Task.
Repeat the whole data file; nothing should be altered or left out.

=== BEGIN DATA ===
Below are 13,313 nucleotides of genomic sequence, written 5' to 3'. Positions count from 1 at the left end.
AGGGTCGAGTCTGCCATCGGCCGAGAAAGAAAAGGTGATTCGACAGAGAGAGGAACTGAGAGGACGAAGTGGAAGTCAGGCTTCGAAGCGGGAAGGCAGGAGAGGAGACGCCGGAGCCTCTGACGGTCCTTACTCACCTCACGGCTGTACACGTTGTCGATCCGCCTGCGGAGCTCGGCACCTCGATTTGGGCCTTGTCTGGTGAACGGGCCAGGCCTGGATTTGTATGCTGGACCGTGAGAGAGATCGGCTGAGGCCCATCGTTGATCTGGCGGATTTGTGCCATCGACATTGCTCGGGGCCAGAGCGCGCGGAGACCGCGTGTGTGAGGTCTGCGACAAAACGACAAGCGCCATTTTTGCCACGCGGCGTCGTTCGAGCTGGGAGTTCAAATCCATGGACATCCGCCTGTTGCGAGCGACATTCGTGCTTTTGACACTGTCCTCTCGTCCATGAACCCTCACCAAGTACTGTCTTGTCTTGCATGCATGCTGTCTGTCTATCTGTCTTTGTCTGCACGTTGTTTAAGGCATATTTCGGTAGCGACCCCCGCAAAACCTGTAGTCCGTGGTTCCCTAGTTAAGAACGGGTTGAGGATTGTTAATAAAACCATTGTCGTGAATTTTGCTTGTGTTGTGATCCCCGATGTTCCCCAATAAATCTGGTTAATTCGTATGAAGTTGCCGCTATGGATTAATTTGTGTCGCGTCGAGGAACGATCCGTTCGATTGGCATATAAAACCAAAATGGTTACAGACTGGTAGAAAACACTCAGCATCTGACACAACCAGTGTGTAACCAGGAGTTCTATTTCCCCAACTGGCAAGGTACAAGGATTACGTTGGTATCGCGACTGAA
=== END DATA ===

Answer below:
Below are 13,313 nucleotides of genomic sequence, written 5' to 3'. Positions count from 1 at the left end.
AGGGTCGAGTCTGCCATCGGCCGAGAAAGAAAAGGTGATTCGACAGAGAGAGGAACTGAGAGGACGAAGTGGAAGTCAGGCTTCGAAGCGGGAAGGCAGGAGAGGAGACGCCGGAGCCTCTGACGGTCCTTACTCACCTCACGGCTGTACACGTTGTCGATCCGCCTGCGGAGCTCGGCACCTCGATTTGGGCCTTGTCTGGTGAACGGGCCAGGCCTGGATTTGTATGCTGGACCGTGAGAGAGATCGGCTGAGGCCCATCGTTGATCTGGCGGATTTGTGCCATCGACATTGCTCGGGGCCAGAGCGCGCGGAGACCGCGTGTGTGAGGTCTGCGACAAAACGACAAGCGCCATTTTTGCCACGCGGCGTCGTTCGAGCTGGGAGTTCAAATCCATGGACATCCGCCTGTTGCGAGCGACATTCGTGCTTTTGACACTGTCCTCTCGTCCATGAACCCTCACCAAGTACTGTCTTGTCTTGCATGCATGCTGTCTGTCTATCTGTCTTTGTCTGCACGTTGTTTAAGGCATATTTCGGTAGCGACCCCCGCAAAACCTGTAGTCCGTGGTTCCCTAGTTAAGAACGGGTTGAGGATTGTTAATAAAACCATTGTCGTGAATTTTGCTTGTGTTGTGATCCCCGATGTTCCCCAATAAATCTGGTTAATTCGTATGAAGTTGCCGCTATGGATTAATTTGTGTCGCGTCGAGGAACGATCCGTTCGATTGGCATATAAAACCAAAATGGTTACAGACTGGTAGAAAACACTCAGCATCTGACACAACCAGTGTGTAACCAGGAGTTCTATTTCCCCAACTGGCAAGGTACAAGGATTACGTTGGTATCGCGACTGAA